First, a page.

Over the Cannes Fest’s first two decades, Hollywood studio chiefs balanced their fears of hordes of foreign critics maligning their lavish musicals, star-driven dramas and brawny epics with their natural desires for overseas coin. Their worries about expensive and risky global launches were later taken from their hands as Cannes cooled to mainstream studio fare in the late 1960s and early ’70s, essentially echoing the American New Wave in its U.S. selections. Gradually, populist studio fare returned, but it wasn’t until the current century that the fest truly rekindled its Hollywood love affair and returned to service as studio pic launch pad.
These days, though, studios have new reasons to be cautious as well as confident.
An Official Competition slot still means a slew of expenses, plus a better-than-average chance of being savaged by the press. But the old adage “there’s no such thing as bad publicity” has never seemed so apt.
Few films in Cannes history have been so critically reviled as last year’s opener, Sony’s “The Da Vinci Code.” Likewise with Fox’s “X-Men 3,” 2006’s other big studio entry.
But the truth is, for tentpoles such as these, the critical reception in Cannes doesn’t matter: Box office for the Tom Hanks starrer based on the mega-bestselling book wasn’t harmed one bit by the barbs hurled in its direction. It grossed a massive $758 million worldwide. Fox’s comicbook franchise took $459 million globally.
In past years, George Lucas’ “Attack of the Clones” and “Revenge of the Sith” both bowed on the Croisette to largely hostile press, yet went on to gross $649 million and $848 million respectively for Fox. “Troy,” Wolfgang Petersen’s big-budget sword-‘n’-sandal pic, opened in Cannes in 2004 amid a blaze of publicity. Critics might have sneered, but the film wound up pulling in a whopping $497 million for Warner Bros.
Similarly, at the Berlin Film Festival earlier this year, “300” may have gotten the critical brush-off, but the pic went on to become the year’s biggest opener with its $70 million bow and is headed toward half a billion worldwide.
Yet at Cannes this year, pickings look distinctly slim on the blockbuster front, with only Steven Soderbergh’s “Ocean’s Thirteen” (hardly a traditional tentpole title) flying the flag for big-budget, A-list studio fare. And “Zodiac,” the only other big-budget studio entry, already opened Stateside.
Perhaps last year’s critical lashings — regardless of box office — are still burning in studio execs’ backs?
“The fact is, movies go to festivals for many different reasons,” declares Miramax prexy Daniel Battsek. “And one of the main purposes of Cannes is simply to announce that a massive blockbuster is about to descend on the world. Those films aren’t there for critics, because those releases aren’t chiefly review-driven. So being at the festival is purely about publicity and profile.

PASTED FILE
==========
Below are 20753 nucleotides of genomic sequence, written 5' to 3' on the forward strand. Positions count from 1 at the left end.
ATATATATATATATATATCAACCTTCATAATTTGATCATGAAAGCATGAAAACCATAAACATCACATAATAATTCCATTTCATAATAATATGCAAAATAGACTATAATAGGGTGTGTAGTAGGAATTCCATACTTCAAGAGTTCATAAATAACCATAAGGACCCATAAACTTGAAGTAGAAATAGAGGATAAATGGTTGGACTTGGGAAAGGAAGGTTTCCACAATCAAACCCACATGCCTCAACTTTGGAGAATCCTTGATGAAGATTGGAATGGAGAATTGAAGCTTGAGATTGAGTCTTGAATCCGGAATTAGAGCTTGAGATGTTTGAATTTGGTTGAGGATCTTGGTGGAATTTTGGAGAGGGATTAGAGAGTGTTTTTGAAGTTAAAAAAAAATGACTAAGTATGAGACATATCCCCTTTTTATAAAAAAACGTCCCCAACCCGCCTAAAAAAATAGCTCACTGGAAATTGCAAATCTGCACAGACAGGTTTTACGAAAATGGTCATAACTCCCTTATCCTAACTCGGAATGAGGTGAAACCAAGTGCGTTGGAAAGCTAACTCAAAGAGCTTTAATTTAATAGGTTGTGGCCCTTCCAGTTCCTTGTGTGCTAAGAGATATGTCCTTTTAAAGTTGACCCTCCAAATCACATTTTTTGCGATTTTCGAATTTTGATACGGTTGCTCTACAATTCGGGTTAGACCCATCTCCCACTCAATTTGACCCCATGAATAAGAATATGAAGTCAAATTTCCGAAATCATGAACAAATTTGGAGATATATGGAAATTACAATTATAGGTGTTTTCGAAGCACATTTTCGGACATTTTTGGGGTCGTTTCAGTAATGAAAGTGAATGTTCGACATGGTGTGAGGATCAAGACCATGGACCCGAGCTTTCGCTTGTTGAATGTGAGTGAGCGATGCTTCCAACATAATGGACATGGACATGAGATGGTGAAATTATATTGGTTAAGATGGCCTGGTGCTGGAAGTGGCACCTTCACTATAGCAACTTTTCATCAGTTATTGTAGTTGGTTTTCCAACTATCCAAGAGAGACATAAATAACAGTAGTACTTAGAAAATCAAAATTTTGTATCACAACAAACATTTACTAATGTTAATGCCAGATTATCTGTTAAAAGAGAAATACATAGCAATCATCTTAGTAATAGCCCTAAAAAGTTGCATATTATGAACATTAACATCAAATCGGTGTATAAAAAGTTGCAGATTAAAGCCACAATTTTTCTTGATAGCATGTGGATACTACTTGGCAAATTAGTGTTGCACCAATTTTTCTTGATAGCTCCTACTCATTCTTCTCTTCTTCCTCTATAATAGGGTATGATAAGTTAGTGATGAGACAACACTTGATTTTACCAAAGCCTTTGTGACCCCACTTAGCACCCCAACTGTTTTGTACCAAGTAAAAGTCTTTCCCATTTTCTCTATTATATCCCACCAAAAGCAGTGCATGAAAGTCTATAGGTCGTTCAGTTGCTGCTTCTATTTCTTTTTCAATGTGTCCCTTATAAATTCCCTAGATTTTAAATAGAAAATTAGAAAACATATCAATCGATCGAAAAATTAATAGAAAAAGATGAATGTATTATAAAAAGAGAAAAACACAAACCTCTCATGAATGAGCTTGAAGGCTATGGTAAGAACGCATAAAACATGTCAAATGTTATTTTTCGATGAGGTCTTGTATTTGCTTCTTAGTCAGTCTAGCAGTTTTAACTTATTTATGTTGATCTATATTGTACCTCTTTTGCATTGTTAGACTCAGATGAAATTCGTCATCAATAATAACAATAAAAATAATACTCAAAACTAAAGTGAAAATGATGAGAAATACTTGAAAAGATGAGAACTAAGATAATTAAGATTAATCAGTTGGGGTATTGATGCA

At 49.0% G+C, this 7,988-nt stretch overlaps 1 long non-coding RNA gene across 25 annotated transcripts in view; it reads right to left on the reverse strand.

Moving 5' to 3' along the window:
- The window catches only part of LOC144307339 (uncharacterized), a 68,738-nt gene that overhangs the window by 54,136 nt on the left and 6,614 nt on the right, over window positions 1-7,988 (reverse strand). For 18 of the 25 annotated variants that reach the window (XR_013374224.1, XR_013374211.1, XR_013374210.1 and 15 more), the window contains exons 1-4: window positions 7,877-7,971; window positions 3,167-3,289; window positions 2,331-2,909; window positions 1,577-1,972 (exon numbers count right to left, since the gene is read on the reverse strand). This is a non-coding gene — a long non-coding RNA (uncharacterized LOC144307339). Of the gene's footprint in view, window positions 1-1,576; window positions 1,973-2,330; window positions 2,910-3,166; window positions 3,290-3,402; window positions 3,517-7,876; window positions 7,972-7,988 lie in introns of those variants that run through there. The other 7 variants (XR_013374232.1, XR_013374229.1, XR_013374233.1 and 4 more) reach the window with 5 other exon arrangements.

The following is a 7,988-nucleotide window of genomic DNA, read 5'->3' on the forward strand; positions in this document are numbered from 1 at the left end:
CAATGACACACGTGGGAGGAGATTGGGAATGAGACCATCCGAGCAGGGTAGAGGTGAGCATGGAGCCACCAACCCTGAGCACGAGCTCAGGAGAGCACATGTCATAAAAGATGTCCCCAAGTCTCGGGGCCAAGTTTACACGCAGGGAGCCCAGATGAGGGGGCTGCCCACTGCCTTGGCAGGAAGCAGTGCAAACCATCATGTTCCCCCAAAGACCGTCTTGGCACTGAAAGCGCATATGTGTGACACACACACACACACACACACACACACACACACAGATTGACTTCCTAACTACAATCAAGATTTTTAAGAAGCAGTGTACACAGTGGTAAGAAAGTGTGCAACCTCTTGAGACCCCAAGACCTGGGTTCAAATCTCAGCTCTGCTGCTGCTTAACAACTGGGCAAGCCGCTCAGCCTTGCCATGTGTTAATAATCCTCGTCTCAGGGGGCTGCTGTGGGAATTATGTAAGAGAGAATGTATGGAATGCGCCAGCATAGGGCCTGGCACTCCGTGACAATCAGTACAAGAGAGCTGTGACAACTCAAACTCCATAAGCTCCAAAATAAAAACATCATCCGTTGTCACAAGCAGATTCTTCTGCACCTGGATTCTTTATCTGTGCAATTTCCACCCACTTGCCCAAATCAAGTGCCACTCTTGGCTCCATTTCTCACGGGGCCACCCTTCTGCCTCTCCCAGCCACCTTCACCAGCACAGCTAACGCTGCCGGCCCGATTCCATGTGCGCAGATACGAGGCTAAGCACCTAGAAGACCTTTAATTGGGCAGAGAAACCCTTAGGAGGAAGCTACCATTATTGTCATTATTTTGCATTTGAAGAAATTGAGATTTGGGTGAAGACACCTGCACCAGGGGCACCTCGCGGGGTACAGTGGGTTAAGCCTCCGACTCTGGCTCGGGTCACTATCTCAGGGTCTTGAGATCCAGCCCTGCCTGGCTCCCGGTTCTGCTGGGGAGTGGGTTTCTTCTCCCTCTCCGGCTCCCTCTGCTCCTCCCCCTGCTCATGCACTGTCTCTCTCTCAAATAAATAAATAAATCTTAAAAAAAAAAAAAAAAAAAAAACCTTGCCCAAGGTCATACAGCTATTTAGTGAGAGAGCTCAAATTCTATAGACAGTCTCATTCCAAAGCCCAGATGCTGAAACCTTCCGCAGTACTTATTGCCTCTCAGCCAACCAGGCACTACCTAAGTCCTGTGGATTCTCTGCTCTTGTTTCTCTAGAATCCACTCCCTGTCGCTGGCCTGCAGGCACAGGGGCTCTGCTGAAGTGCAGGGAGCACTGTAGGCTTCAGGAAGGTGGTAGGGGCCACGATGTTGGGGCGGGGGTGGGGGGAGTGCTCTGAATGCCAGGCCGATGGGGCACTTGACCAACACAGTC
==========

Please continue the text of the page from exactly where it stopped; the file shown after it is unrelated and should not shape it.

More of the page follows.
“The studios will only entrust the festival with films which they know will be undamaged by a poor critical response,” Battsek adds. “If they wind up with bad reviews, they shrug them off. But if they do get critical support, then it can certainly take the film to another level. Even a blockbuster can benefit from good press. So for some films — especially those big summer titles — it’s very much a win-win game.”
It’s a lesson the British expat admits he learned the hard way: “When I was at Buena Vista, we screened 20 minutes of ‘Armageddon’ at Cannes as a sort of sneak preview — and we thought we’d reached Armageddon ourselves. The screening went badly, none of the press had anything good to say about the film, and for a while we definitely thought we’d shot ourselves in both feet. But as it turned out, the film was unharmed. We wound up opening very strongly, both domestically and internationally. (It grossed $555 million worldwide.) Which just goes to show: At Cannes, for that kind of movie, all publicity is good publicity.”
For an artier pic that relies largely on reviews, however, this fest premiere formula works quite differently.
Last year saw Sofia Coppola’s “Marie Antoinette” preem to a mixed reaction from critics, leading to a spiky press conference and vows from the Coppola clan to never return. But did “Marie Antoinette’s” subsequent middling B.O. ($61 million globally) have anything to do with its frosty reception in the Palais?
For the more artier films, says Tom Bernard, co-prexy of Sony Pictures Classics, Cannes is one of the toughest tests. “It’s at Cannes that a lot of films have the first words written about them, and the effect is tremendous. Other critics react to what they read coming out of there. Newspapers editors react. Exhibitors react.”
Charles McDonald, CEO of London’s Premier PR and a 25-year Cannes vet, adds, “The main thing to remember is that Cannes is a news-generated event — far more so than any other film festival. Newspaper editors are simply looking for a newsworthy, sensational angle. So a film getting booed, or anything they can sell as a scandal, is bound to get a lot of attention.
“With ‘Marie Antoinette,’ the truth of the matter is, about six people actually booed that film. I was there. But the legend is out now that it was howled off the screen, and you simply can’t get past that. It’s tarred with that brush, and that’s that.”
Yet ironically, a lack of controversy can be no less damaging: “Unless your film happens to be one of the six or seven Competition titles that people actually wind up talking about, Cannes can be a pretty lonely experience,” McDonald says.